EU and US - together for growth

The TTIP promises more uniform regulations and positives for the economy, but the negotiations are not risk-free.

The Transatlantic Trade and Investment Partnership (TTIP) currently being negotiated between the United States and the European Union has been gaining prominence in the European debate in recent months. This is good news since the discussion is not just limited to economics. Quite the contrary, it very much involves the values and standards that should apply to social, environmental, consumer protection and security issues. These standards are being severely tested and strained in our ever-changing world where decisions are now so interrelated that they can't help affecting the lives of citizens everywhere.

It is for this very reason that TTIP provides a great opportunity to reinforce the European social model and values as they have been shaping up within the EU.

This agreement can be instrumental in establishing common transatlantic regulations and might encourage a virtuous cycle that could end up involving other countries. And civil society must play its part in influencing the path of these negotiations.

Talk of deregulation tends to be misleading since the issue at stake here is actually more thorough regulation. The considerable weight of regulations that the EU brings to the table is what has enabled Europe, in broad terms, to provide its citizens with the highest level and widest scope of protection. This regulatory identity is at the heart of these negotiations. And what has been criticized in the past as Europe’s ‘hyper-regulation’ can now be regarded as the benchmark to which all others must aspire.

The treaty has enormous implications, even in symbolic terms. The mere presence of the US as Europe's counterpart stirs up deep-rooted feelings linked with the rejection of American cultural imperialism and a view of the US that encompasses many negative values and regulatory shortcomings. From the onset, this powerful symbolism has made it difficult to focus on the true objectives of the discussions and establishing their scope.

The relatively secretive attitude initially adopted by the European Commission was certainly not helpful. It was only in October 2014 that the Commission agreed to make the negotiating mandate containing the directives for the talks available to the public while committing to a new transparency initiative stipulated by the European Parliament.

This was an important step in a still ongoing process – sustained by the European Parliament's repeated appeals for transparency – that reassured and will continue to reassure citizens on several points. For example, the mandate does not include audiovisual and cultural production of goods and services, which will thus be exempted from the negotiations, and the EU demands a clear public commitment to safeguarding the existing rules with regard to the provision of basic public services.

So far, all the documents made available to the public have been published on the EU’s dedicated site ( As is often the case, only by relinquishing ideological positions and examining each negotiable issue at face value can one form a realistic assessment of the scope of this agreement and its more or less desirable consequences.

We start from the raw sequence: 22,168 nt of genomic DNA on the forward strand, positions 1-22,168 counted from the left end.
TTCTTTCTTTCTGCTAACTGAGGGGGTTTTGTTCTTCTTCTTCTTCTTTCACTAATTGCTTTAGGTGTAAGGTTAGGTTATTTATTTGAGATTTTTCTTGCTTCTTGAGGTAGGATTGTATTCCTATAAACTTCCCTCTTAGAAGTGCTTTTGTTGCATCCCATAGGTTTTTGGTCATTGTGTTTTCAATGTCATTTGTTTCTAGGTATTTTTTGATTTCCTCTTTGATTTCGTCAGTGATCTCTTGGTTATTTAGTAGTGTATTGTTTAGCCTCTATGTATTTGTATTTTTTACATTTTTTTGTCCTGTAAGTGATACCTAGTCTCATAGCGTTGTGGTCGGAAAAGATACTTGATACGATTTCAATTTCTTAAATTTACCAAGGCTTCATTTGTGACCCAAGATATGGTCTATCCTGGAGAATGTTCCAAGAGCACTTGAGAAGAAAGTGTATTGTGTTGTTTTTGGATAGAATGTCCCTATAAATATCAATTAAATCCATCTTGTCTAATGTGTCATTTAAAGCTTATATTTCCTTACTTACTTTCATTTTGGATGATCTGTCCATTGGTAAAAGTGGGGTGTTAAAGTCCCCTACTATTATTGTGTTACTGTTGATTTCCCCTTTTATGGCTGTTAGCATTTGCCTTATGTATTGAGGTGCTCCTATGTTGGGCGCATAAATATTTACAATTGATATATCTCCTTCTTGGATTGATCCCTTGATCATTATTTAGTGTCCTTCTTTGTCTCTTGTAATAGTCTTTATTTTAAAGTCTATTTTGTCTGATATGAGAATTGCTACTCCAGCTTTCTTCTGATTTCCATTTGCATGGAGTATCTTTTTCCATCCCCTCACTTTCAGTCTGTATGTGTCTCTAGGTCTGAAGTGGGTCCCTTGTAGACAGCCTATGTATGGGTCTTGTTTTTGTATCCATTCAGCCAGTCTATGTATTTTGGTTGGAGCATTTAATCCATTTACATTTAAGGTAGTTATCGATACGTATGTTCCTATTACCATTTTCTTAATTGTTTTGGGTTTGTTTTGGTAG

Since we are approaching a new, decisive phase of the negotiations, where positions have been established but not yet clearly defined and disagreements on several questions still remain, it appears fitting that for the time being the EU Parliament, which functions as co-legislator in matters of commercial policy, adopt a pragmatic approach.

Each negotiation cycle must be properly completed before making a final evaluation, which needs to be formulated based on the final content of the agreement once the process has reached its natural conclusion. In this sense, the new Commission's open and collaborative attitude greatly facilitates matters. The new European commissioner for trade, Cecilia Malmström, has shown a high regard for the role of the European Parliament in this as well as in other trade agreements currently under negotiation.

Examining the stances adopted by each party, case by case, and finding one's own standpoint might be an exacting task, but the stakes are too high to indulge in an attitude any less pragmatic than this. In a time like the present, with the European Union still cringing from the blows of an economic crisis that has brought it to its knees, one of the few hopes of economic growth and recovery lie in Europe's trade relations with third countries. That is to say in exports towards emerging nations that have recently made the transition out of poverty and represent unexplored markets that hanker after European goods and lifestyles.

The European Parliament has high ambitions for the TTIP and is not willing to sign a blank check. The institution will have to use all its powers to influence the negotiations and thereby fulfil the role of representing citizens' interests and concerns. If some of the conditions that are of crucial importance to the European Parliament are not satisfied – for example, ensuring that the labour and environmental protection standards so far achieved in Europe remain unaltered – it will not ratify the agreement.

An ever wider and more informed debate would of course be desirable but is often hard to promote. The European Commission's publication of the results of an online public consultation on the controversial investor-to-state dispute settlement (ISDS) clause, one of the most sensitive points of the negotiations, is a good example of this difficulty. Out of a total of 150,000 responses, approximately 52,000 comments came from Great Britain, nearly 34,000 from Austria and 32,500 from Germany. Only 222 replies came from Italy.

There is still a long way to go before we develop a real awareness of the kind of decisions being reached.


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